In the world-wide Christian church the last seven days in the earthly life of Jesus of Nazareth is known as Holy Week. Older and more formal worship communities focus on the Cross of Good Friday and the death of the Savior. Less formal churches highlight the night of the Last Supper. All Christians hail Easter as the highest holiday of each church year.

The Jewish prophet Isaiah wrote about the Passion of Christ some 700 years before it happened. This series of scriptures is known as the Suffering Servant Passages in Chapters 42-53. Isaiah predicted the future birth of Jesus in Chapter Nine (Isaiah 9:6-7).

Since September, I have been learning the power that physical pain can have in a person’s life as I have been battling a persistent case of cellulitis in my lower legs. So, this temporary problem has given me the opportunity to focus on the pain and suffering in the Easter Story.

Palm Sunday is full of joy. The cleansing of the temple came next. Jesus was teaching the people in the temple courts, challenging the authority of the religious leaders. Probably on Wednesday of Holy Week an unknown woman washed his feet while Jesus and his disciples were at dinner. Judas betrayed the Master on Wednesday as well.

Thursday was the Passover Seder followed by emotional pain as Jesus prayed in the garden. And, of course, Friday included the suffering and death of the Savior. Let us not overlook his suffering as we mark another Holy Week.

“In Him was life, and the life was the light of men. He came unto His own, and His own received Him not. But as many as received him, to them He gave the power to become the sons and daughters of God, even to them that believe on His name.” (John 1:1-2, 4, 11-12).

Why do we love? Because we were created to. We are made in the image of divine love. That’s the truth, as Christ reassured us. “Ye shall know the truth, and the truth shall make ye free.” (John 8:32). John Talbot

Red Ink in the Gospels

by Rev Robert A Wendel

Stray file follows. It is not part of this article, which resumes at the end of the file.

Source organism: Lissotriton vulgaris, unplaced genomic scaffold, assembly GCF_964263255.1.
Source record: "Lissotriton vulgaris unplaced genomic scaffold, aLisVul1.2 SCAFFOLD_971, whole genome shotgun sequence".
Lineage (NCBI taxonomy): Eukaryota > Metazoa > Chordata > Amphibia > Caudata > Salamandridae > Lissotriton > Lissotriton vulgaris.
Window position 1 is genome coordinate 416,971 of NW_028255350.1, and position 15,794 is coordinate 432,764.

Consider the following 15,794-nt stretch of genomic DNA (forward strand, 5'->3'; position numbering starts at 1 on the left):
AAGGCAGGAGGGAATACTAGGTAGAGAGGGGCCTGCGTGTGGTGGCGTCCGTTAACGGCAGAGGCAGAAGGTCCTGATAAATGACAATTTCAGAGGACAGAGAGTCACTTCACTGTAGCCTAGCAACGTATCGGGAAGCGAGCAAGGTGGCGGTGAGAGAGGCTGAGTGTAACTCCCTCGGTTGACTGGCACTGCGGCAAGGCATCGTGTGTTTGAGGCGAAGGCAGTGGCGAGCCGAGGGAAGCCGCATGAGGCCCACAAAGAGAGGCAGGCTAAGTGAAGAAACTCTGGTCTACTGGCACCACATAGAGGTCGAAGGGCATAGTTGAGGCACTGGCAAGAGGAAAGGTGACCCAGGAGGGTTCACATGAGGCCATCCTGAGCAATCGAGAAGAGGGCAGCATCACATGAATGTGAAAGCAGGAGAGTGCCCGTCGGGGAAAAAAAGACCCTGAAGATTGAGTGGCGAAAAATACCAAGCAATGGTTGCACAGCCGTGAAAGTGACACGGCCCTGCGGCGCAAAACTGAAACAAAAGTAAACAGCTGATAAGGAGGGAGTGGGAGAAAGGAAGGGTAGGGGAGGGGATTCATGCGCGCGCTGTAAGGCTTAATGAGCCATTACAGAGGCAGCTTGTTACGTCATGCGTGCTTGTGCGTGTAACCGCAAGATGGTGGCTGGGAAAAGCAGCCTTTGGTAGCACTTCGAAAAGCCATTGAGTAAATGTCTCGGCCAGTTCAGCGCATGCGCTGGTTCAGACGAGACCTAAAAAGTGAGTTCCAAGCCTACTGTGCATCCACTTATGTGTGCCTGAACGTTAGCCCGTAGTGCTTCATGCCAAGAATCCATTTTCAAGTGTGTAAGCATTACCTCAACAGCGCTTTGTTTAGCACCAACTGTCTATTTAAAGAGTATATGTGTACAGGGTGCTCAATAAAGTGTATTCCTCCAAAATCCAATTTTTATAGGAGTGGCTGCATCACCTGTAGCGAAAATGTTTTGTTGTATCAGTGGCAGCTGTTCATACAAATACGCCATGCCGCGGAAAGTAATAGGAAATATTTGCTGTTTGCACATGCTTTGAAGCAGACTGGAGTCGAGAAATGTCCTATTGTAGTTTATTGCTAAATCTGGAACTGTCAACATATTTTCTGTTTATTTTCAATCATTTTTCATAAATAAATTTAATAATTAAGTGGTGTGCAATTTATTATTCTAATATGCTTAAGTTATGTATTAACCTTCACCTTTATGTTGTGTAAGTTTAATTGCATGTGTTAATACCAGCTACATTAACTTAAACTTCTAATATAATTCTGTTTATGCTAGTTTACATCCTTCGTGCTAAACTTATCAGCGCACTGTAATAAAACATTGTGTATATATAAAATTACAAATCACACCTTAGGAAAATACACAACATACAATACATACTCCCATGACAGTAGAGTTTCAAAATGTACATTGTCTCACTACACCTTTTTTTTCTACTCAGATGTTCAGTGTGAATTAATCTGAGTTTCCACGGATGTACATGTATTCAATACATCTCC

“You call me teacher for so I am. Teach me your statues. If (anyone) loves me they will keep my words and my Father will love them.” (John 13:13, Psalm 119:12, John 14-23 KJV).

The gospels were written between 40 AD and 100 AD. There are other first century sources not included in the standard biblical text. The Gospel of Matthew reflects the method and deliberation of a careful Hebrew man. Young John Mark betrays the eagerness of a man who does not think too long before he acts. Luke is the work of a warmhearted Greek physician. John reveals the profound brooding thoughts of a devote apostle who had pondered long upon the mystery of Christ.

Red print (1901) is like a grammatical slowdown sign. These words, phrases and paragraphs are the essence of Jesus’ instructions for life, first recorded by Mark decades after the resurrection.

The story of Jesus began as an Aramaic and Greek oral tradition. Some non-academic New Testament publishers print Jesus’ supposed actual words using red typeface like bright patches of scarlet among all the lines of black ink.

Jesus was indeed a man of new words. “Let your light shine.” (Matthew 5:15). “Come and follow me.” (Matthew 19:21). “Make disciples of all nations.” (Matthew 28:19). “I am the resurrection and the life. (John 11:25.)

This Lenten season we’ll read the red letter sentences and think about what Jesus thought was important. He is our salvation.

According to Thomas Jefferson “A valuable talent is that of not using two words when one will do.” Archbishop Fulton J. Sheen remarked “Only the teachable find a teacher, only the docile find the doctor, only the humble find God.”

Learning the Value of Others

by Rev Robert A Wendel

Before leaving them, Paul told the Ephesians “Now I am turning you over to God, our marvelous God, whose gracious word can make you into what he wants you to be and give you everything you can possibly need in the community of holy friends.” (Acts 20:32 The Message.)

The Message, Eugene Peterson’s paraphrase of the New Testament, gives us a glimpse of Church life as Christianity began to take root.